AL BOUM Photo is among a string of top-class Irish runners who could miss the Cheltenham Festival if Covid restrictions aren't eased.
There are concerns that a coronavirus travel ban – and Brexit red tape – could see the numbers of Irish runners drop dramatically at this year's meeting.
At the last two Festivals, horses trained in Ireland have accounted for 38 per cent of all runners, a total of 180 horses in 2020 and 187 in 2019.
Trainers Willie Mullins and Gordon Elliott in particular have sent over huge strings in the past, and the amount of stable staff needed to handle such numbers could lead to a potential logistical nightmare.
And to make matters worse for punters, Irish-trained runners currently head the betting in nine of the 14 Grade 1 races.
Industry chiefs believe it is unlikely that there will be no Irish runners at all, but in the worst case scenario the likes of Al Boum Photo, the back-to-back Cheltenham Gold Cup winner, could be left stranded in Ireland when the festival starts on March 16.
Other horses that racing fans hope will light up the Festival include top novice chaser Envoi Allen, who won the Ballymore Novices' Hurdle at the Festival last term and is red-hot favourite for the Marsh Chase.
The Willie Mullins-trained Appreciate It also heads the betting for the Supreme, while stars Chacun Pour Soi, Monkfish and Honeysuckle are also market leaders for their respective races.
Horses were unable to travel between Britain and Ireland over Christmas, and the Irish government last week extended it's travel ban.
New Covid-19 regulations also came into force on Saturday requiring anyone entering Ireland from Britain to have received a negative PCR test for coronavirus within 72 hours.
Anyone arriving without a negative test faces of a fine of €2,500 or six months in jail.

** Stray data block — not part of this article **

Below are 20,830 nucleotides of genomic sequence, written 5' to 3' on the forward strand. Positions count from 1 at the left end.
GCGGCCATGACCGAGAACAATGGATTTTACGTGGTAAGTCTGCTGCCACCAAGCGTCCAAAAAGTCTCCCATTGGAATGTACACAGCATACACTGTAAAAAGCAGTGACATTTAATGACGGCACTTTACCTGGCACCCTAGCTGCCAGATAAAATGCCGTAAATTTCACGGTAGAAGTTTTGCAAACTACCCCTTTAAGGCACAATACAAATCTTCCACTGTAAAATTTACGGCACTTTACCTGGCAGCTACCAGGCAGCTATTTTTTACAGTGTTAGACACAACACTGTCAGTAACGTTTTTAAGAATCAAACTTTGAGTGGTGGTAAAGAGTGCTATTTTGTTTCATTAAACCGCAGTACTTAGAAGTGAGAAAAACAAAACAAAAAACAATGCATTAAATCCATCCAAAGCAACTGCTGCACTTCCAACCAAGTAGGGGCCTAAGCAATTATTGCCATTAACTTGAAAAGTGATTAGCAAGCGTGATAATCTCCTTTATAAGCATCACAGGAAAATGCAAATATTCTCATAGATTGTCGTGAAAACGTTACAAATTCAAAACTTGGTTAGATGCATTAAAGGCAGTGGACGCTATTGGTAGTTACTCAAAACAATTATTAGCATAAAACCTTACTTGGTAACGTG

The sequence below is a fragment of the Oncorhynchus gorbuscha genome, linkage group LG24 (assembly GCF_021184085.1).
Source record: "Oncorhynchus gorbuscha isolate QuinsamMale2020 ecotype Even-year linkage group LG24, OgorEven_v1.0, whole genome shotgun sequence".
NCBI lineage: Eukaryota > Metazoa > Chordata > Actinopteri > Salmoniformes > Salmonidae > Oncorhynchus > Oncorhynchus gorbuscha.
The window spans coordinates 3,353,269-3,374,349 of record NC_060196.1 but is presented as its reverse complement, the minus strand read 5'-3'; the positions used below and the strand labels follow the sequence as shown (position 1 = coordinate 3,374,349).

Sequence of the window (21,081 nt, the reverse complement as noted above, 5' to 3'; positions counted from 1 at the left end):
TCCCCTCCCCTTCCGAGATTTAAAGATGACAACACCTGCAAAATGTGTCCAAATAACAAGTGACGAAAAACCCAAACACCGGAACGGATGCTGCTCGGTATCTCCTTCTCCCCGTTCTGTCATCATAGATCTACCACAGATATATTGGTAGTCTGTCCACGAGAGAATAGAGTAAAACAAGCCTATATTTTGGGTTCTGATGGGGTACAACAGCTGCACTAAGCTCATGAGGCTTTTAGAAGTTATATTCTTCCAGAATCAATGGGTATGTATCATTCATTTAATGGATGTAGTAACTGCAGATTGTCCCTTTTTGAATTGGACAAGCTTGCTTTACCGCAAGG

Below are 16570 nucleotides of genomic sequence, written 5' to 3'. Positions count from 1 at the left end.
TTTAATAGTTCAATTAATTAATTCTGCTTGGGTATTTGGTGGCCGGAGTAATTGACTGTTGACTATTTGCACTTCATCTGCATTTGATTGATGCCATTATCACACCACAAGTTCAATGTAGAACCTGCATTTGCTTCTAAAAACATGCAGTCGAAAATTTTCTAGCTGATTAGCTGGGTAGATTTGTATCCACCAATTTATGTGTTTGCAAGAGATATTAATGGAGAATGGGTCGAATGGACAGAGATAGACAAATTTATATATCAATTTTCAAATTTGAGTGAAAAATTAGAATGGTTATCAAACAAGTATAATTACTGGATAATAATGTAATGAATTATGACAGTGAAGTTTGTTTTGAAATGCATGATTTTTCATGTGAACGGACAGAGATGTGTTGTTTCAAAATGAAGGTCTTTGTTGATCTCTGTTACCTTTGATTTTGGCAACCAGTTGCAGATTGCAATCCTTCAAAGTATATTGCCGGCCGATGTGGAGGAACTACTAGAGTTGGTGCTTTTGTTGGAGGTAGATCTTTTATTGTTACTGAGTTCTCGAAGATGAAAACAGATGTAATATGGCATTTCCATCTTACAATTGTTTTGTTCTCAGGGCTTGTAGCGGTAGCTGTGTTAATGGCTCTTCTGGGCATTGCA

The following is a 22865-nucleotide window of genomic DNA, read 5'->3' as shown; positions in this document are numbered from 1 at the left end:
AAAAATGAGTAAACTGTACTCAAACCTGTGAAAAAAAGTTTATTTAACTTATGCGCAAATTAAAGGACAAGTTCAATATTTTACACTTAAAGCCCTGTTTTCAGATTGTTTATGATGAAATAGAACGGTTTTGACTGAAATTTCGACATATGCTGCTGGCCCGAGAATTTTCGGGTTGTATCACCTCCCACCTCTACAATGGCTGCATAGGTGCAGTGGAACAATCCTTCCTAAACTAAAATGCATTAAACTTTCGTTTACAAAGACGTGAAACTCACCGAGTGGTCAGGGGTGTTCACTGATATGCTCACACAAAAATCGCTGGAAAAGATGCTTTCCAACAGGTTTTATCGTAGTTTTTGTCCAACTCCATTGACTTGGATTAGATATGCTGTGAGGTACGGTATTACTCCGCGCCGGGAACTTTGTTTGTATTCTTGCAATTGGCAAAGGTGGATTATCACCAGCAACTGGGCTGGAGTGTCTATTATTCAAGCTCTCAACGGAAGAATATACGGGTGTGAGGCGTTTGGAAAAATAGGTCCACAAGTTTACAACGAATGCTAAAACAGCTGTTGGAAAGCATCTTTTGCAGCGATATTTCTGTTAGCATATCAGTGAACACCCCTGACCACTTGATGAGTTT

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The measures are in place until at least February, but infection rates in both countries appear to make for an uncertain outlook for non-essential travel across the Irish Sea.
Despite the precarious situation, the boss of Horse Racing Ireland (HRI) Brian Kavanagh is still upbeat as industry chiefs continue to work hard to ensure travel can restart in time for March.
He said: “I would be positive about Cheltenham. Obviously it all depends on how things go in the bigger picture between now and then. But it is 10 weeks away.
“During the summer we found ways, and in some ways it was one of the most successful seasons on the flat ever, internationally.
“Okay things are more restrictive right now. But we will apply Government guidelines, work with trainers, and I would be positive that we’ll find ways when the time comes to get Irish participants over there.
“As things apply there is a need for testing for people coming back from the UK to here, and a need for isolation and stand-down periods.
“Equally there is the possibility of some requirements from the British government of people coming into their country.
“Up to this point they have applied a common travel area system from Ireland so there hasn’t been any specific requirements for Irish people. We will need to keep an eye on that. But I would be hopeful enough.
“Moving animals is going to be more complex with extra paperwork and the costs involved (following Brexit). But at least we now know what needs to be done."
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